There were a lot of good reasons to be annoyed at the FIA during the Belgian GP. Obviously, we’re not blaming them for the weather and not racing was definitely the right decision. However, during all the stoppages and delays, everyone was massively confused by the vague regulations. FIA President Jean Todt has now announced that they’re actually going to be reviewing the rules!
When the FIA tried to start the race after many, many delays, we all assumed that the overall three hour race time started. But it turned out that the clock had started counting down from 15:00, the scheduled time for the race to start.
Then it became clear that the 44 lap race was actually going to be 39 laps because of the start delays and the safety car laps. So many random hidden rules came to the surface.
We've completed two laps and we will have a classification
— Formula 1 (@F1) August 29, 2021
The TV commentators had no clue, and it appeared that the teams were telling Michael Masi what the rules were. It was a mess.
Now, FIA President Jean Todt has issued a statement.
“The FIA Stewards have, based on the provisions of the International Sporting Code, stopped the competition to gain more time, and therefore more potential, to give the fans an F1 race,” he said.
“Despite these efforts, the race could not be started after the safety car laps, and the existing regulations have been correctly applied. I would like to thank and congratulate the FIA team, the ASN and all the volunteers for the quality of their work.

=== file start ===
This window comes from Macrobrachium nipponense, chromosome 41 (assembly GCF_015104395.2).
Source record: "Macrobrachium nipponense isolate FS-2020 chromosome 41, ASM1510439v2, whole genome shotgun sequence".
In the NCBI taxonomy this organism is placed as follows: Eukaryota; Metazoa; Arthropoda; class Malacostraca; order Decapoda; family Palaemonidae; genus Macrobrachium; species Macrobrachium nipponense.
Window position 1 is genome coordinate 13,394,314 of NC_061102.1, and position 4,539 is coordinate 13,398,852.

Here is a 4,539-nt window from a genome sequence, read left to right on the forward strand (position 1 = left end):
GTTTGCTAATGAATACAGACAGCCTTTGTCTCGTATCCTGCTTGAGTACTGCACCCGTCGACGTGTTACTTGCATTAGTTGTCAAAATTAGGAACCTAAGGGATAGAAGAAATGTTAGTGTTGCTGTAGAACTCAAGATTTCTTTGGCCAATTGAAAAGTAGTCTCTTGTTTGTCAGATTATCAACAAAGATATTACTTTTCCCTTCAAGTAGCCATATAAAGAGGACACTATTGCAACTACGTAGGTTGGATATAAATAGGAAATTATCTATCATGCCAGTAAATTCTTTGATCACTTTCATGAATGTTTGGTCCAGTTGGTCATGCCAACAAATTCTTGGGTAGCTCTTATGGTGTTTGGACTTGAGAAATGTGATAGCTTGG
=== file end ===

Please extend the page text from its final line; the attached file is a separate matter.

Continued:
“The FIA together with F1 and the teams will carefully review the regulations to see what can be learned and improved for the future. The findings, including the topic of points allocation, will be added to the agenda of the next F1 Commission meeting on October 5.”
— WTF1 (@wtf1official) August 29, 2021
So over the next month, a review will take a look into the regulations to hopefully make them much easier for us fans and the race director to understand!
The best way to deal with hazardous conditions is with clear and understandable guidelines that don’t mess around with race distances, clocks and when the race actually started.
There is a lot right in the F1 rules; the standing start in the wet is well-meaning, and actually attempting to start is too, but the processes for everyone should be simple.
Hopefully, this strange weekend will make F1 much better for the future!